Sabratha and Surman lie 60km (37 miles) and 70km (43 miles) west of Tripoli, respectively, nearly halfway to the Tunisian border. The loss is a major blow to the self-styled Libyan National Army (LNA), which is allied to Haftar and backed by the United Arab Emirates, Russia and Egypt.
Experts say the capture of these cities means the GNA has changed its strategy from “defensive to offensive mode” as the Tripoli-based government battles Haftar’s forces for the past one year.
Haftar’s forces, which have since pulled back to an airbase in the war-torn country’s southwest, early on Tuesday fired rockets on Tripoli after suffering a string of defeats.
Salvo after salvo of rockets caused loud explosions throughout the night, correspondents of AFP news agency reported.
Several homes were hit around Mitiga airbase in the eastern suburbs, the capital’s sole if intermittently functioning airport.
Al Jazeera’s Mahmoud Abdelwahed, reporting from Tripoli, said the rockets caused fear and panic among the civilian population. “There is a mode of panic yet defiant” in the capital, he said.
There was no immediate word on any casualties.
The GNA, which has been battling an offensive against the capital for more than a year, accused the LNA of taking revenge against Tripoli’s civilian population following their losses on Monday.
“The criminal militia and mercenaries have taken out their anger on residential neighbourhoods of Tripoli to avenge their defeat, firing dozens of rockets and missiles on the capital indiscriminately,” spokesman Mohamad Gnounou said.
Earlier on Monday, Colonel Muhammad Qanunu said the GNA’s air defences intercepted planes belonging to Haftar in the Abu Grain area and shot down the two Chinese-made Wing Loong aircraft and one Russian Mi-35 helicopter.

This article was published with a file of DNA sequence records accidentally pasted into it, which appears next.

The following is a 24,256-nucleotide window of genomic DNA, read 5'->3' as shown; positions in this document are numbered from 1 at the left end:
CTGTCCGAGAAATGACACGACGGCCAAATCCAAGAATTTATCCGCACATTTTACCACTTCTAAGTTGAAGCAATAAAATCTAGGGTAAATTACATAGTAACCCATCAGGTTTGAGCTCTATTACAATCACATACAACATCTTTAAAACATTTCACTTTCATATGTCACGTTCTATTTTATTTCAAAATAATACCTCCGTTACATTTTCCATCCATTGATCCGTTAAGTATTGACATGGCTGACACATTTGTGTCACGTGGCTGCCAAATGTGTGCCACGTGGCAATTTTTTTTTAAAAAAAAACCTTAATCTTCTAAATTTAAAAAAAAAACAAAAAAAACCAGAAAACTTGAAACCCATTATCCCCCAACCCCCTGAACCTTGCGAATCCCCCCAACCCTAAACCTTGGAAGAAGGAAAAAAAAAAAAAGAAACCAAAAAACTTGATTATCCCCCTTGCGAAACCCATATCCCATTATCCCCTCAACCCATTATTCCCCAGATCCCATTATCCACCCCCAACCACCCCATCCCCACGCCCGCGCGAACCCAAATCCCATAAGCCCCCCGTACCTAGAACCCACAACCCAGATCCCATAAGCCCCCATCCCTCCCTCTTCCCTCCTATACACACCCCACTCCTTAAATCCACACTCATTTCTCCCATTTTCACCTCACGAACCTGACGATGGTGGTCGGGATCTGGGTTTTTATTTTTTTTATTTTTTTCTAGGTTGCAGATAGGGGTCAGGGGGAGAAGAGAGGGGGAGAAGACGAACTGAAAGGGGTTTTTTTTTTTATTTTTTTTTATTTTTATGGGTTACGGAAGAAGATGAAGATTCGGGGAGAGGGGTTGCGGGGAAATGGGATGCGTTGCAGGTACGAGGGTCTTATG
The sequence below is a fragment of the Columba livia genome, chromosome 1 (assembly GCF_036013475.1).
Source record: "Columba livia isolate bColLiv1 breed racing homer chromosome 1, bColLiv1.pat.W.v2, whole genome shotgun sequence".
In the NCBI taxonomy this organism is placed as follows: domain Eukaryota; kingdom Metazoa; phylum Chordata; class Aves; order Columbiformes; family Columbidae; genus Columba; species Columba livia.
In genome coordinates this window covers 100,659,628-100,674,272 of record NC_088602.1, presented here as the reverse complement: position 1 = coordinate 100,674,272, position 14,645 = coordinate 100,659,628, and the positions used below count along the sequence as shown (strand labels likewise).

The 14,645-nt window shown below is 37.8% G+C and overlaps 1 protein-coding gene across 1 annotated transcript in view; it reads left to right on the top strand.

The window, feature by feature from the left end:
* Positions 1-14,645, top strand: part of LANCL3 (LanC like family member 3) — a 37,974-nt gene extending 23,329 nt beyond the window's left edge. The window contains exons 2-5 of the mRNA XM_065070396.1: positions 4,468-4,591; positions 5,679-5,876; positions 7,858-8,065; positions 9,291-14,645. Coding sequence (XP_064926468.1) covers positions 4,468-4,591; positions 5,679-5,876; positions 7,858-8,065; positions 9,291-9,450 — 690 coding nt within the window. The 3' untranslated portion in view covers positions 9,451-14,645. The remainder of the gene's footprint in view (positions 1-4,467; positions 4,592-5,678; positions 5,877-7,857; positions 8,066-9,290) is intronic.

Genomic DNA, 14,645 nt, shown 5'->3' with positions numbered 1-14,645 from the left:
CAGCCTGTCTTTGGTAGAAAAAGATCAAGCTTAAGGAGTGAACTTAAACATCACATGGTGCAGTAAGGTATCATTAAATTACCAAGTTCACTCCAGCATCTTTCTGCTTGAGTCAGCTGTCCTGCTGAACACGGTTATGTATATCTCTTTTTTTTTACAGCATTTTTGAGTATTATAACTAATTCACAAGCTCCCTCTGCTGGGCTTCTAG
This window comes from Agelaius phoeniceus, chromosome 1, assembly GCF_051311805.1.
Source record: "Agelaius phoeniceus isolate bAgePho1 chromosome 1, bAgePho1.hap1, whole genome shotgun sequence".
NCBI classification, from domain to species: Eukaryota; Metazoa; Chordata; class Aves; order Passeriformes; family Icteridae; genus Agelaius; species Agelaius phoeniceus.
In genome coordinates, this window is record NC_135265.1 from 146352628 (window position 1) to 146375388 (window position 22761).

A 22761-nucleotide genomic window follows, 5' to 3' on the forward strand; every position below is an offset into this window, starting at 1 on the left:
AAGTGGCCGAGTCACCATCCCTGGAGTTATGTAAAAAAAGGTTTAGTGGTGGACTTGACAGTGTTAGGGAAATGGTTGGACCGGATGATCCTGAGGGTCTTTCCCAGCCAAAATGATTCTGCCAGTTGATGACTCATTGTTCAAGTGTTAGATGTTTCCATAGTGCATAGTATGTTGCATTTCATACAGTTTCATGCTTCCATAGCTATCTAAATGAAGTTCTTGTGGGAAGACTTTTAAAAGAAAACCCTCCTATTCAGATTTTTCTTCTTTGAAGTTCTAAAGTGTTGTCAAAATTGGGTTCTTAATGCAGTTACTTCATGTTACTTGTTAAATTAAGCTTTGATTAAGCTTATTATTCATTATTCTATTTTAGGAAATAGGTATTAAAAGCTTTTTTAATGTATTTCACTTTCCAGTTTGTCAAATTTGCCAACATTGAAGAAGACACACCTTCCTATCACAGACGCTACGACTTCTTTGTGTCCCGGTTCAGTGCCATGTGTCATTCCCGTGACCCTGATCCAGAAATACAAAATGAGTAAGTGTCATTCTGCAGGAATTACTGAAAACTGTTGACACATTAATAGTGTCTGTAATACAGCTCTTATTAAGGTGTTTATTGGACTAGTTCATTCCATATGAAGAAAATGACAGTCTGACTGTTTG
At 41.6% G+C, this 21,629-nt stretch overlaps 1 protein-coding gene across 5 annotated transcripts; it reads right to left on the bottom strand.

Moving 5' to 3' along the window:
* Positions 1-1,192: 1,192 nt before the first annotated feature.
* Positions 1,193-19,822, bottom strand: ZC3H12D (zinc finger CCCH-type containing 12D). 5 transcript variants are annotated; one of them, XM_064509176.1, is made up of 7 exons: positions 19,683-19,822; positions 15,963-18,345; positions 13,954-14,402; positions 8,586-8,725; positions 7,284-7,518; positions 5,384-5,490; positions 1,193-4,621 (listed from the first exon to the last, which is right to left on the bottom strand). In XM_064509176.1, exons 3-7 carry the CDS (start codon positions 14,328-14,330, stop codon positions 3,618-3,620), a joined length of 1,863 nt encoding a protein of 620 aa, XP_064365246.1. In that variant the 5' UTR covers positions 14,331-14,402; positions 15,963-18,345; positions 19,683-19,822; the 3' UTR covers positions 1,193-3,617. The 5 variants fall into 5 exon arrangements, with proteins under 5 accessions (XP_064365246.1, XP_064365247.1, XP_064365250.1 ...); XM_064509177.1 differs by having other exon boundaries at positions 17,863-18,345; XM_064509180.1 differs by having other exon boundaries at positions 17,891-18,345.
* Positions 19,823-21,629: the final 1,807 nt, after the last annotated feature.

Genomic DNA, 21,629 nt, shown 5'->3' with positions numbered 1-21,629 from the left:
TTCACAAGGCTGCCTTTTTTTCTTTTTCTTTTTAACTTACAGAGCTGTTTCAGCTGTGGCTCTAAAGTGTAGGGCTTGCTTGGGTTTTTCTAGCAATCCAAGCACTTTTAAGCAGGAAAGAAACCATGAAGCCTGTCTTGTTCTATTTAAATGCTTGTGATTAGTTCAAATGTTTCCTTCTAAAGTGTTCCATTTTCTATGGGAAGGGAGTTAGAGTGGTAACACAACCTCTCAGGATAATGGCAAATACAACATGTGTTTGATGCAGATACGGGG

Sources told Al Jazeera the clashes killed nine soldiers from the GNA and more than 30 fighters loyal to Haftar, including a number of Sudanese and Chadian fighters.
The sources added the GNA used drones provided by Turkey to launch raids on Haftar’s forces and the LNA.
“Military commanders say the latest advance by GNA forces can mainly be attributed to Turkish air support. Control of the skies has recently shifted in favour of the GNA, thanks to the Turkish air force,” said Abdelwahed.
Ceasing of hostilities
Libya, a large oil producer, has been engulfed in chaos since 2011 when longtime leader Muammar Gaddafi was killed in an uprising.
It is now split between two rival administrations: the Tripoli-based GNA, led by Prime Minister Fayez al-Sarraj, and the House of Representatives allied to Haftar and the LNA.
The United Nations says hundreds of people have been killed and more than 200,000 displaced since Haftar launched his campaign to capture Tripoli.
On March 17, the UN and nine countries called on Libya’s warring parties to cease hostilities to allow health authorities to fight against the new coronavirus.
Repeated UN efforts to mediate a ceasefire have not yielded a permanent result and have been on hold since envoy Ghassan Salame quit in early March, citing health reasons.
Farhan Haq, the deputy spokesman for the UN secretary-general, said the world governing body is concerned continued fighting will hamper the country’s efforts to contain the spread of the coronavirus.
“We, as you know, have been asking the parties to cease fighting … we need to make sure that they can set aside [their differences] and work together to allow us to deal with the pandemic.”